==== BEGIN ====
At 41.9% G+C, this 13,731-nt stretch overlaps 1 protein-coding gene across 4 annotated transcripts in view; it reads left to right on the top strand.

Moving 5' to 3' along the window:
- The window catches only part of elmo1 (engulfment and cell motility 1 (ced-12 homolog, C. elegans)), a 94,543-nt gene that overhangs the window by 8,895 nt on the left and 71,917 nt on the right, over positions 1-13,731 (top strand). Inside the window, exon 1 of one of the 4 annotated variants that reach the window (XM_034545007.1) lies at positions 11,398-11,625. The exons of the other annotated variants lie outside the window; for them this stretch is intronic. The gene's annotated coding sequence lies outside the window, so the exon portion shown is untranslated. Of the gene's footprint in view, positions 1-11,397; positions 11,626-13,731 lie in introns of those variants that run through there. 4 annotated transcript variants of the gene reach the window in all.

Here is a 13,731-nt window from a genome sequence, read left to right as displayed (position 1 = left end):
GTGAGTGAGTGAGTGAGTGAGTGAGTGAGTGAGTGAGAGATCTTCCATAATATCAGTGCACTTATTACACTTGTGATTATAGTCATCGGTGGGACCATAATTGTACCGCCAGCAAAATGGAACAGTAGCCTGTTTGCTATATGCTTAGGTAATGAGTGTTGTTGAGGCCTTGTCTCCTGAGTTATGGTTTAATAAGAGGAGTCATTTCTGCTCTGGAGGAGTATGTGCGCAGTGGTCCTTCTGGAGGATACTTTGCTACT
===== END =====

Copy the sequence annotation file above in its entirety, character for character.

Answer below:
At 41.9% G+C, this 13,731-nt stretch overlaps 1 protein-coding gene across 4 annotated transcripts in view; it reads left to right on the top strand.

Moving 5' to 3' along the window:
- The window catches only part of elmo1 (engulfment and cell motility 1 (ced-12 homolog, C. elegans)), a 94,543-nt gene that overhangs the window by 8,895 nt on the left and 71,917 nt on the right, over positions 1-13,731 (top strand). Inside the window, exon 1 of one of the 4 annotated variants that reach the window (XM_034545007.1) lies at positions 11,398-11,625. The exons of the other annotated variants lie outside the window; for them this stretch is intronic. The gene's annotated coding sequence lies outside the window, so the exon portion shown is untranslated. Of the gene's footprint in view, positions 1-11,397; positions 11,626-13,731 lie in introns of those variants that run through there. 4 annotated transcript variants of the gene reach the window in all.

Here is a 13,731-nt window from a genome sequence, read left to right as displayed (position 1 = left end):
GTGAGTGAGTGAGTGAGTGAGTGAGTGAGTGAGTGAGAGATCTTCCATAATATCAGTGCACTTATTACACTTGTGATTATAGTCATCGGTGGGACCATAATTGTACCGCCAGCAAAATGGAACAGTAGCCTGTTTGCTATATGCTTAGGTAATGAGTGTTGTTGAGGCCTTGTCTCCTGAGTTATGGTTTAATAAGAGGAGTCATTTCTGCTCTGGAGGAGTATGTGCGCAGTGGTCCTTCTGGAGGATACTTTGCTACT